The language we use

We go to the “sanctuary” to meet with God. We go to “church.” We talk about “God’s house” and tell children to be quiet and respectful in “God’s house.”

Those who stumble onto this blog hoping for answers will instead find lots of struggles and will probably leave with more questions than answers. My questions and struggles here reflect the process of my pursuing a graduate degree in Christian leadership. I find my Father allowing a good shaking that is going down to my roots.

Most recently I’ve been working on what seems to be a simple question, “What is the church?” I’ve been listening to the Psalms on my iPOD using The Bible Experience. I’ve been reading books about character, leadership, time management, integrity and marriage. I’m discovering my definitions are off. I’m discovering that my foundation has some pretty week stones that the Lord is gently crumbling and replacing. Some of those stones are represented in the language I have grown up with having spent my entire life in “church.”

I realize it may sound like symantics, but bear with me for a moment. Jesus never talked about church as a destination. He never talked about it as a place. Instead he talked about church as something we are. It’s a significant difference. It changes the way I think. I have spent thousands of hours in buildings that I have called “churches” over these last 45 years. Christians go to church, nonchristians don’t. That was my conclusion. People will know we are Christians by our attendance at church, right?

Scriptures that stressed loving one another were all interpreted through my church lens. If Jesus told us to love one another that meant we were to love each other at church. The commandment to love God was to be fleshed out at church first and foremost. Even the commandment to remember a Sabbath rest was a cloaked directive to go to church. In fact, it seems to me that most of us in the church have reshaped Jesus’ command to make disciples. Now it includes a general understanding that our greater goal to get them to come to church. “Lost sheep” now refers to people who have walked away from the church because to walk away from the church is to walk away from Jesus. Even the statistic that 90% of kids who grow up in the church walk away from it when they are in college betrays our bias. Are they walking away from Jesus or the institution?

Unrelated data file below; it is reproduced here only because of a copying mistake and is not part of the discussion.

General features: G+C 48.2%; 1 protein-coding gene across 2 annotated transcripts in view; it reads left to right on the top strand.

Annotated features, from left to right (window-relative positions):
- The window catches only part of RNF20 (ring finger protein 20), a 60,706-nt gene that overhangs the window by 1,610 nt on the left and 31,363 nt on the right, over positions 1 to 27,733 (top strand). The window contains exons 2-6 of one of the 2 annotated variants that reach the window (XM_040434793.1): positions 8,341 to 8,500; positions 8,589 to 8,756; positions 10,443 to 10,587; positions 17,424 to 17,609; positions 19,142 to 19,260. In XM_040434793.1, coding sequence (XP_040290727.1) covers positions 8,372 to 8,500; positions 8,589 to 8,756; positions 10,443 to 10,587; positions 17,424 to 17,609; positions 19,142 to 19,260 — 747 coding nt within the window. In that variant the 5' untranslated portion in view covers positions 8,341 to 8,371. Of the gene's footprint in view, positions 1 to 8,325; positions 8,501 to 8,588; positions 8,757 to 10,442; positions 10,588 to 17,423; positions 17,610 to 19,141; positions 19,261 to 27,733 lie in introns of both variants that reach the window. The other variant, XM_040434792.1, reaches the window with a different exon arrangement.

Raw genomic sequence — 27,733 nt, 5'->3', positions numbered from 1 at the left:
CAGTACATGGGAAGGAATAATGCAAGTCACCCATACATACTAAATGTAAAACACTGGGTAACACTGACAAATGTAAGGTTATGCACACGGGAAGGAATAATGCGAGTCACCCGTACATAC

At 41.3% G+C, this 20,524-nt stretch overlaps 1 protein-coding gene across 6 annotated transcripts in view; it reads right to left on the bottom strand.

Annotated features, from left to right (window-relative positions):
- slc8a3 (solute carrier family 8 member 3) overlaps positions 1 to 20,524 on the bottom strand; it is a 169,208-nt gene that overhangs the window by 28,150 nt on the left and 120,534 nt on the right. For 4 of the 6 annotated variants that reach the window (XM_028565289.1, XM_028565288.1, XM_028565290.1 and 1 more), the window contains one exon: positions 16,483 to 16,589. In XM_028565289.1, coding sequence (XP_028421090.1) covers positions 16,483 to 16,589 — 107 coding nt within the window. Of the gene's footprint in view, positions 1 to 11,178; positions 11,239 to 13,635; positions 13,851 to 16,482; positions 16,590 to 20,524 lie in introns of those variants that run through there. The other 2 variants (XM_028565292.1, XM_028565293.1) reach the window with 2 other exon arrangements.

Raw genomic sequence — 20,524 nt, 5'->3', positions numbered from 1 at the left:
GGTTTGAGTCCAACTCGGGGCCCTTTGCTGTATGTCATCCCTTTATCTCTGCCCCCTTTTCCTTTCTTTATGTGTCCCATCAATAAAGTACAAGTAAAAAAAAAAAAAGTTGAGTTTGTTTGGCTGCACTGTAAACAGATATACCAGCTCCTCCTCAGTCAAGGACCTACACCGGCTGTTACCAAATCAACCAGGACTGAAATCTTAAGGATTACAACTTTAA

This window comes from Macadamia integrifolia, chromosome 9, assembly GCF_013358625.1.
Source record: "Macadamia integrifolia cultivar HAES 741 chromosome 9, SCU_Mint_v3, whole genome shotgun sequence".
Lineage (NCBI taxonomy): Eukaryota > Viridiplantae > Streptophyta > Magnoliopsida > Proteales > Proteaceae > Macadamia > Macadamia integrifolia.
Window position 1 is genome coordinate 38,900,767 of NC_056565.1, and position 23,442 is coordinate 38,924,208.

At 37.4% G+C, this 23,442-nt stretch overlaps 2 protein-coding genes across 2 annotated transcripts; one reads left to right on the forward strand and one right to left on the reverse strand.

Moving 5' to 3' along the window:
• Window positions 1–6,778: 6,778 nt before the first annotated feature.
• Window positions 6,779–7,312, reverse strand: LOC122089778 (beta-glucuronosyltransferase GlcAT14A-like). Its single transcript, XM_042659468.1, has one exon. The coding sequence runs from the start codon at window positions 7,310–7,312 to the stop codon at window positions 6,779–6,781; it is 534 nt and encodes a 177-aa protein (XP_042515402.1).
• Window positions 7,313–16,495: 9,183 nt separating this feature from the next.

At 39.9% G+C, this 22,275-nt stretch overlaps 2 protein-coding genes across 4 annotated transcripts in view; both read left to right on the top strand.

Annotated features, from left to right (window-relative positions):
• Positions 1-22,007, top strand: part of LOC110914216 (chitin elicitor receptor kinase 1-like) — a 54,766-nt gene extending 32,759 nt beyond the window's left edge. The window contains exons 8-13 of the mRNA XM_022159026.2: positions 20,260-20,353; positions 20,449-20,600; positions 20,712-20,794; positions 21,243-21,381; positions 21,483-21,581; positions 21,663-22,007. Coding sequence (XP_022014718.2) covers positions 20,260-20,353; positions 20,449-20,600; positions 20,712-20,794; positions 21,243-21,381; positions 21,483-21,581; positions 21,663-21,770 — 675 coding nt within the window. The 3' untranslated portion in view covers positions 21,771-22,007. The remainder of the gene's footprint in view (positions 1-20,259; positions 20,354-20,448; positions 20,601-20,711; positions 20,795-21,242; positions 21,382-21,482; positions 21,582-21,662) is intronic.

Scripture teaches us that when we come to Christ we become part of the church regardless of whether we invest in an institution or not. The church is believers. The Lord is present in the church wherever believers happen to be.

Am I saying we should stop going to “church?” Yes. Instead the church (believers) should not give up gathering together to live life, share and discover the width and breadth of God’s love. If an organization is filling our lives with more and more demands, adding to our burdens and making us weighed down so much that it zaps our energy and makes it impossible for us to live in the peace and rest that Jesus promised, we need to do whatever we can to get free to pursue Jesus. If an institution is using guilt or manipulation to get us to serve it, we need to step away. If we are using an institution to build ourselves up and convince others how much we are worth and how important we are, we need to recognize prideful motives and step away.

As a pastor, how often have I berated the people who show up, because of the people who don’t? Do you know what I mean? I am guilty of spending time and effort in a bible study where the attendance was not large enough for me, sharply grilling those who came with, “Where is everybody?!?” I am guilty of attaching a higher level of significance and spiritual maturity to those who are “truly committed” enough to show up week after week. Maybe the truth was that some of those who stayed away were actually spiritually mature enough to recognize that their position in Christ did not hinge on getting to my study.

As a pastor, have I promoted the organism that feeds my needs, pays me and keeps me busy to a place where it is an idol? Do I serve the organization or Jesus? Do I equip people to operate as the church or do I promote a system that limits them and invites them into a codependant relationship? Do I work to convince them that they will fail away from our organization so that they will not leave? If they leave it will weaken our organization which needs their time and money to exist.

I want to do all I can to build the church, which is the people of God. I want the organizations I lead to free people and help them discover true community that exists outside the two hours we meet each Sunday. I want to provide a place where the church can gather, a place where the church can find resources and be refreshed. I want to provide a structure that is not much of a structure at all.

We have no sanctuary or holy of holies where God hangs out. Our building is not “God’s house” and is no more special than the storefront on the corner or the corner table at Panera’s.

About Scott Linscott

Living life to the fullest, walking in the dust of my Rabbi, creating art through photography and written word, speaking words of hope and encouragement at conferences, workshops, church and civic gatherings.
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One Response to The language we use

  1. Grammy says:

    Matthew 18:20 For where 2 or 3 come together in my name, there I am with them. the answer is people, We are the church

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